Tuesday, February 5, 2013

The insanity defense works.

Back in November Mr. Torvik posted about how Cynthia Brim, a judge in Cook County, Illinois, was indicted for battery in regards to an incident that occurred between Judge Brim and a deputy at the Daley Center in Chicago.  As Mr. Torvik mentioned, Judge Brim rejected offers to drop the charge and intended to take the case to trial.  The Chicago Tribune reports that Judge Brim has been found not guilty.  Why?  Because Judge Brim successfully used the insanity defense.

According to the Tribune, Judge Brim has apparently been hospitalized five time for mental breakdowns in the 18 years she has been on the bench.  In 2004, Judge Brim was carried off the bench at a suburban courthouse after she "froze while addressing her courtroom before starting the day, standing mute until someone called the paramedics."  Judge Brim apparently has a "bipolar type of schizoaffective disorder."  This means she "experiences delusions and hallucinations" according to a psychiatrist who testified at the trial.  However, these symptoms can be curtailed with medication.

Apparently Judge Brim stopped taking her medications prior to the incident with the deputy.  As a result, the prosecution claimed that she was "criminally responsible" for her actions because she made a conscious choice to stop taking the medication.  Judge Brim's attorney said a psychiatrist had advised her to only take the drugs when she needed to.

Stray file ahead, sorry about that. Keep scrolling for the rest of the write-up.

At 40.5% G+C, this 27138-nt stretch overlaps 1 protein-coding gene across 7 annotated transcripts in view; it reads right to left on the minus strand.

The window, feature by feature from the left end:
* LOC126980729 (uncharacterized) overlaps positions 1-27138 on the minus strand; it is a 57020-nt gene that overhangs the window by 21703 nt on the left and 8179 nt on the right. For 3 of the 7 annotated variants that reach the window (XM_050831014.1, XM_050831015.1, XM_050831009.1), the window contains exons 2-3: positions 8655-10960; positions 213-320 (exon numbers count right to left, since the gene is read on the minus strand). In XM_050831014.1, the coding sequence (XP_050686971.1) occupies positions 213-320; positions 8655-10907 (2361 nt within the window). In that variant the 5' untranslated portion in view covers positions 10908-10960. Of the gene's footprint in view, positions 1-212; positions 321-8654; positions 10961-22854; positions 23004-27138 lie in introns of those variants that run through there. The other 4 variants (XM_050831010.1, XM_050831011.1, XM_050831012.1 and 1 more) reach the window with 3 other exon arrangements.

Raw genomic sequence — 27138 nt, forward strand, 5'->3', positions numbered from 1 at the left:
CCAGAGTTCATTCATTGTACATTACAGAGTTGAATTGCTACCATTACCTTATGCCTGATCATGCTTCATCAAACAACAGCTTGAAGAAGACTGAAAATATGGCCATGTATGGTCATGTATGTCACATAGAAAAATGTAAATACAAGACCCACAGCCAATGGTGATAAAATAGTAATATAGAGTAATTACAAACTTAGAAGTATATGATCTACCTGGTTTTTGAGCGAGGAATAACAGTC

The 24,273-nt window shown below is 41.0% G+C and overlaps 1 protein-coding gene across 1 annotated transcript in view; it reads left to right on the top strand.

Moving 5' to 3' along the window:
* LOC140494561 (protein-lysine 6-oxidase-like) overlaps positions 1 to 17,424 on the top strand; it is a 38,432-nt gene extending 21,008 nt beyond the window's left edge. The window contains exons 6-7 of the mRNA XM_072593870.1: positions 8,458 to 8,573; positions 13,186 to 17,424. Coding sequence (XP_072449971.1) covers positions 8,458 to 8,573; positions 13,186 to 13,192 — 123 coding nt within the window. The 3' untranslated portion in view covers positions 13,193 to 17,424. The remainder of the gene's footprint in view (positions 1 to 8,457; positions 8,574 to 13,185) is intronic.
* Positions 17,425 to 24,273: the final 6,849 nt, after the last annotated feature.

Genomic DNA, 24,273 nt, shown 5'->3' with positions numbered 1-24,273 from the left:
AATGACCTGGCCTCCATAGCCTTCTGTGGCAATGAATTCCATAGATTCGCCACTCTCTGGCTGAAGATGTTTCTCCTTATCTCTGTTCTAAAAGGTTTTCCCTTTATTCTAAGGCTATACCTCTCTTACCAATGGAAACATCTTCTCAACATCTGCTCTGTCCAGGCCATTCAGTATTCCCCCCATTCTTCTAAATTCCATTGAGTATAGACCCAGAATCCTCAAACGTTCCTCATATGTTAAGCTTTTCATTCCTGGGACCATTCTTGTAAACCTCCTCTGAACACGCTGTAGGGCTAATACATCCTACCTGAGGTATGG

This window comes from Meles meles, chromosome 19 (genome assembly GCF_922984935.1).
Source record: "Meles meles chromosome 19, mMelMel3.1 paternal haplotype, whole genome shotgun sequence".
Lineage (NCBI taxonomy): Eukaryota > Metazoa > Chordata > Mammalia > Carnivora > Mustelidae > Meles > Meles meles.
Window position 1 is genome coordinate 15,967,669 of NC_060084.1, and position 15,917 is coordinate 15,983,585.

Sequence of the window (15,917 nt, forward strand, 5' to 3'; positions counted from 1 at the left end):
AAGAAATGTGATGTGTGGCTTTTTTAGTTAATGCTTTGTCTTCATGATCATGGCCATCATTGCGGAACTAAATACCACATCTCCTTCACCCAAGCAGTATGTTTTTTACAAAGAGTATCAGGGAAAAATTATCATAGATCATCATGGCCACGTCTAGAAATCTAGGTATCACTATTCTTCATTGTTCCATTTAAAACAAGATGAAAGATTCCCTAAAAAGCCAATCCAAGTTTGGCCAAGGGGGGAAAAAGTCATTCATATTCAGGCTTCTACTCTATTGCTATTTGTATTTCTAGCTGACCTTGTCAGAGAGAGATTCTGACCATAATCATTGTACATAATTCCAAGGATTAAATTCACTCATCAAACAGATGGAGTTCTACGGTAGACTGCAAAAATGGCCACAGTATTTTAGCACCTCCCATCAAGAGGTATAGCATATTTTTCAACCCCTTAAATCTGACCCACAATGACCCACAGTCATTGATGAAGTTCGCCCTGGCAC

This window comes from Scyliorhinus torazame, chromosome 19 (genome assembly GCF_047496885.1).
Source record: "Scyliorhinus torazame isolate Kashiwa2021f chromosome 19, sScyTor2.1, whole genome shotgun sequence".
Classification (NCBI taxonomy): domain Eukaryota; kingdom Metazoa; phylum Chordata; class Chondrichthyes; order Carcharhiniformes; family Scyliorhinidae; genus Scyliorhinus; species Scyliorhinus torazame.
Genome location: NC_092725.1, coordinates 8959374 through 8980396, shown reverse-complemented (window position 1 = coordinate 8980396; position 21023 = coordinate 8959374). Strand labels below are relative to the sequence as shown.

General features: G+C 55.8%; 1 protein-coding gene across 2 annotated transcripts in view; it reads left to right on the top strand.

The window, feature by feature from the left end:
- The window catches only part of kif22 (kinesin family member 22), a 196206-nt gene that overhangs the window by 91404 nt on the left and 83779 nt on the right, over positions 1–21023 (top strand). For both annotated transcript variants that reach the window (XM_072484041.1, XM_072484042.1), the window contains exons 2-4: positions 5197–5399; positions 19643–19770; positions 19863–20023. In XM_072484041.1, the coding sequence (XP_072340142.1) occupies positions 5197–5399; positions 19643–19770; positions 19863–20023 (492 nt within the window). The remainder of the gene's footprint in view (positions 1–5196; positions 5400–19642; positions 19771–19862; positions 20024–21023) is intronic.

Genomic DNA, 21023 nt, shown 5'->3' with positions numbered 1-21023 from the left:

Evaluating the testimony, and not the issue of whether Judge Brim is fit to return to the bench, DuPage County Judge Liam Brennan found that Judge Brim was insane at the time of the incident.  Judge Brennan also ordered that Judge Brim return to court on March 15 to provide an update on her mental health treatment.  The Illinois Judicial Inquiry Board is investigating Judge Brim as to whether she should remain on the bench.  According to the Tribune, Judge Brim looked "displeased" with the verdict.

The Tribune's report contains a fairly long summary of the events of the day which culminated in Judge Brim being arrested.  These events are very strange.  Because she is a public official, this reporting seems appropriate.  But on a human level it sure feels like kicking someone when they are down.

However, one interesting fact about that day is that after she was arrested Judge Brim refused to answer any questions.  However, someone connected with the arrest recognized Judge Brim and the deputies called various judges in the Daley Center for help getting Judge Brim to answer questions.  Cook County Judge Pamela Hill-Veal came to help.  Judge Hill-Veal is Judge Brim's cousin.  Judge Hill-Veal told police that Judge Brim had no history of mental illness.  Jude Hill-Veal did not respond to the Tribune's request for comment so it is not clear whether Judge Hill-Veal was ignorant of Judge Brim's mental healthy history or being inaccurate on purpose.  According to this, Judge Hill-Veal has been a Cook County Judge since 2004.  But maybe she got on the bench after the 2004 incident where Judge Brim had to be removed from the courtroom.  Although one would think that incident might have gotten mentioned by some of the other judges at some point since then.

I also learned that Judge Brennan's robes-like those of all judges in DuPage County, are directly paid for by the DuPage County taxpayers and that Judge Brenna has the most expensive robe on the DuPage County bench.  Cook County judges get their robes from the Lake County Bar Association.  You can read about the robe purchasing habits for some Illinois counties here.

No comments:

Post a Comment

Comments on posts older than 30 days are moderated because almost all of those comments are spam.